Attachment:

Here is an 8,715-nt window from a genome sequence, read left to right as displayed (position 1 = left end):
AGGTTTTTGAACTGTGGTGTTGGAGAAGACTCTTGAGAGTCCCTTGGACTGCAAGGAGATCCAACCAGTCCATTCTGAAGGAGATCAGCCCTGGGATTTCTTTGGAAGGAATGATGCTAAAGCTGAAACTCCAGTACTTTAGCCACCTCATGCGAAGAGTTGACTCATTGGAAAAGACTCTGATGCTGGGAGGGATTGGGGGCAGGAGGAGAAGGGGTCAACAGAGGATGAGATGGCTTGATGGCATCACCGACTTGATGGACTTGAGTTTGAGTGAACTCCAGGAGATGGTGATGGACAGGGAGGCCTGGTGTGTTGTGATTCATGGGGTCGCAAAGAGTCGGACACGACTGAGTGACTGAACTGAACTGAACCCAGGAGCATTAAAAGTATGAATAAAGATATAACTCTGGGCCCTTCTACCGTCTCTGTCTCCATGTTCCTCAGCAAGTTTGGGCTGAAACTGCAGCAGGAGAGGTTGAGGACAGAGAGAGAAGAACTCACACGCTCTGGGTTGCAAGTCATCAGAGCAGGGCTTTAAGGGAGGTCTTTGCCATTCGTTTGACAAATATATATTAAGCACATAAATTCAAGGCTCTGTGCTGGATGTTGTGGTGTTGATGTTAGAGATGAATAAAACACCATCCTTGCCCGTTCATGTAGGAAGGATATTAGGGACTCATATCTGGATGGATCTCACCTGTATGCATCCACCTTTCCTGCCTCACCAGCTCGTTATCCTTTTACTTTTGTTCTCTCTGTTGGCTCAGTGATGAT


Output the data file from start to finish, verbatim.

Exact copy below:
Here is an 8,715-nt window from a genome sequence, read left to right as displayed (position 1 = left end):
AGGTTTTTGAACTGTGGTGTTGGAGAAGACTCTTGAGAGTCCCTTGGACTGCAAGGAGATCCAACCAGTCCATTCTGAAGGAGATCAGCCCTGGGATTTCTTTGGAAGGAATGATGCTAAAGCTGAAACTCCAGTACTTTAGCCACCTCATGCGAAGAGTTGACTCATTGGAAAAGACTCTGATGCTGGGAGGGATTGGGGGCAGGAGGAGAAGGGGTCAACAGAGGATGAGATGGCTTGATGGCATCACCGACTTGATGGACTTGAGTTTGAGTGAACTCCAGGAGATGGTGATGGACAGGGAGGCCTGGTGTGTTGTGATTCATGGGGTCGCAAAGAGTCGGACACGACTGAGTGACTGAACTGAACTGAACCCAGGAGCATTAAAAGTATGAATAAAGATATAACTCTGGGCCCTTCTACCGTCTCTGTCTCCATGTTCCTCAGCAAGTTTGGGCTGAAACTGCAGCAGGAGAGGTTGAGGACAGAGAGAGAAGAACTCACACGCTCTGGGTTGCAAGTCATCAGAGCAGGGCTTTAAGGGAGGTCTTTGCCATTCGTTTGACAAATATATATTAAGCACATAAATTCAAGGCTCTGTGCTGGATGTTGTGGTGTTGATGTTAGAGATGAATAAAACACCATCCTTGCCCGTTCATGTAGGAAGGATATTAGGGACTCATATCTGGATGGATCTCACCTGTATGCATCCACCTTTCCTGCCTCACCAGCTCGTTATCCTTTTACTTTTGTTCTCTCTGTTGGCTCAGTGATGAT